At first, Palmer faked it, “going with the flow, staying out of trouble,” but then realized this wasn’t enough, he said.
    “And I really seen what all the staff had and how happy they were and their family and what they believed in, and all the values and morals were just so strong and so real that I wanted that,” he said. “So that’s when I decided to give my life to Christ and change my ways.”
    Now a student at Toccoa Falls College, Palmer plans to transfer to North Georgia College & State University or Liberty University in Lynchburg, Va., to study physical therapy. While at the youth home, he was also encouraged to develop his athletic ability and won a number of running competitions.
    “The ride is a great learning experience, and I think it’s cool because it’s just you on a bike, and you have to persevere a hundred miles or however long it will be with a group of guys that you know that you care about each other and you can push each other,” Palmer said.
    Of the six riders at the core of this year’s challenge, four are current residents. Palmer is one of two alumni along for the entire ride, but other alumni are joining the group for portions of the route.
    Three staff members are also riding, as are some volunteers.

Building confidence
    “I think from our perspective, the most important part is what we see happen with our boys,” said Eric Love, who has been a counselor and teacher at the home for 11 years. “You know, we have boys that come into our program who, many of them, are not physically active in any way, and for them to be able to ride a 500- or 600-mile bike ride is something that they never thought possible.”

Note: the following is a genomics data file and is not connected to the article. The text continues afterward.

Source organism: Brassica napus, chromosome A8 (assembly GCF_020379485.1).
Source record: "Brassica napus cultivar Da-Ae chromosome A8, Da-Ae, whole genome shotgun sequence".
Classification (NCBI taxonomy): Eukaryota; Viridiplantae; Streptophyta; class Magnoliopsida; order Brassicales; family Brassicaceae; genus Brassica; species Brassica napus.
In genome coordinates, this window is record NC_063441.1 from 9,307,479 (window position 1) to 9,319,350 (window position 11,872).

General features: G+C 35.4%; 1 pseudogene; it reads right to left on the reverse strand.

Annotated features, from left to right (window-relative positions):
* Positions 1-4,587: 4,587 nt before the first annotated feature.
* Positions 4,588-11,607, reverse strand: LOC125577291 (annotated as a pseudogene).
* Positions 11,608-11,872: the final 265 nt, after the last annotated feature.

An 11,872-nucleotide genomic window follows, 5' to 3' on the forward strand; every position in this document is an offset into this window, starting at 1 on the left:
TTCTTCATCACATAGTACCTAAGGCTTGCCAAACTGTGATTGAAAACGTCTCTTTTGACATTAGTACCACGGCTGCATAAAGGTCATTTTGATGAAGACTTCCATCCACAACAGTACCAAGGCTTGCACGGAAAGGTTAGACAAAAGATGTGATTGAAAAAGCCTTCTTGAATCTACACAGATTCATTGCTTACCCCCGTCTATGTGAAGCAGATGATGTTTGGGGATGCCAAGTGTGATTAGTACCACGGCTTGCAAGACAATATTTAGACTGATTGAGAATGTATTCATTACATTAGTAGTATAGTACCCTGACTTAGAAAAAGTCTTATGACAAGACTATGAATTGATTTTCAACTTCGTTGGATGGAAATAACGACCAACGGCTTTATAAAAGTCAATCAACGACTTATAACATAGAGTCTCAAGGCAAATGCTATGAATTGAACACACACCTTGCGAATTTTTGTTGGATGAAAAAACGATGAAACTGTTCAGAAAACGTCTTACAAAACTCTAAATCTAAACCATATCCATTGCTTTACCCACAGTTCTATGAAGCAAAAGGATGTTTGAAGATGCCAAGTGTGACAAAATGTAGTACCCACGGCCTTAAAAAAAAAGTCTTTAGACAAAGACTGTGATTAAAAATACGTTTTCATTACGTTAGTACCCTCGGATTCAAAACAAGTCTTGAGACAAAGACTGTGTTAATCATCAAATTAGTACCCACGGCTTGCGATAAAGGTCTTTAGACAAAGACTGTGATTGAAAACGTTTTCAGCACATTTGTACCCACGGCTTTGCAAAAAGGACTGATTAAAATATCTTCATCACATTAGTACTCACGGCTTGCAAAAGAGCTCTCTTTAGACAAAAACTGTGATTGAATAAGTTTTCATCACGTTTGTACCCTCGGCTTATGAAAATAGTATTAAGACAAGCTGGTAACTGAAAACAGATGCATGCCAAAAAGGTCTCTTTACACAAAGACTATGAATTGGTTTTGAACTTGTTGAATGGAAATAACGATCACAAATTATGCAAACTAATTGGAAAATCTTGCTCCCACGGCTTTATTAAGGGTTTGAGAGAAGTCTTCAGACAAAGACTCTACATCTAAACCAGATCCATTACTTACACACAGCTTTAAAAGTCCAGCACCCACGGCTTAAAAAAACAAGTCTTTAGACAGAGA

This provides a snapshot of what the home does every day, he said.
    The home, which once expanded to a chain of six homes and included programs for girls, has since contracted to its original campus, with a boys-only program. It has served more than 1,200 youth since 1961 and accommodates 20 at a time.
    Staff members observe that 90 percent avoid jail after leaving the program.
    Drew Read, 42, the chief operating officer of the Paul Anderson Youth Home, has ridden with the group each year, including last year’s extra-long ride to Omaha, Neb., marking the home’s 50th anniversary.
    Paul Anderson, long hailed as the world’s strongest man, died in 1994. When he had set out to establish the home in 1961, he first made a bicycle trip to Boys Town in Omaha. Along the way, he collected some of the first pledges used to fund the home.
    Mac Jordan, a Vidalia supporter of the home and another avid older cyclist who rides with the boys, recalled this when Read sought a new fundraising project seven years ago. The two then planned the first Cycling Challenge.
     “We do a number of different fundraising events. This is the best one we do,” Read said. “Not in terms of the money raised; we raise more money at other events.  But this event is so good because the guys, to them it seems insurmountable — ‘I can’t bike that far. I can’t bike a hundred miles a day. I can’t do it.’ — but they do it, and every day, their confidence grows.”
    By mid-morning Monday, the riders were at Woodbine, Ga., expecting to arrive at Amelia Island, Fla., in the afternoon. Some had reported falls and crashes Sunday, but were back on their bikes with minor scrapes and bruises.

Sign up for the Herald's free e-newsletter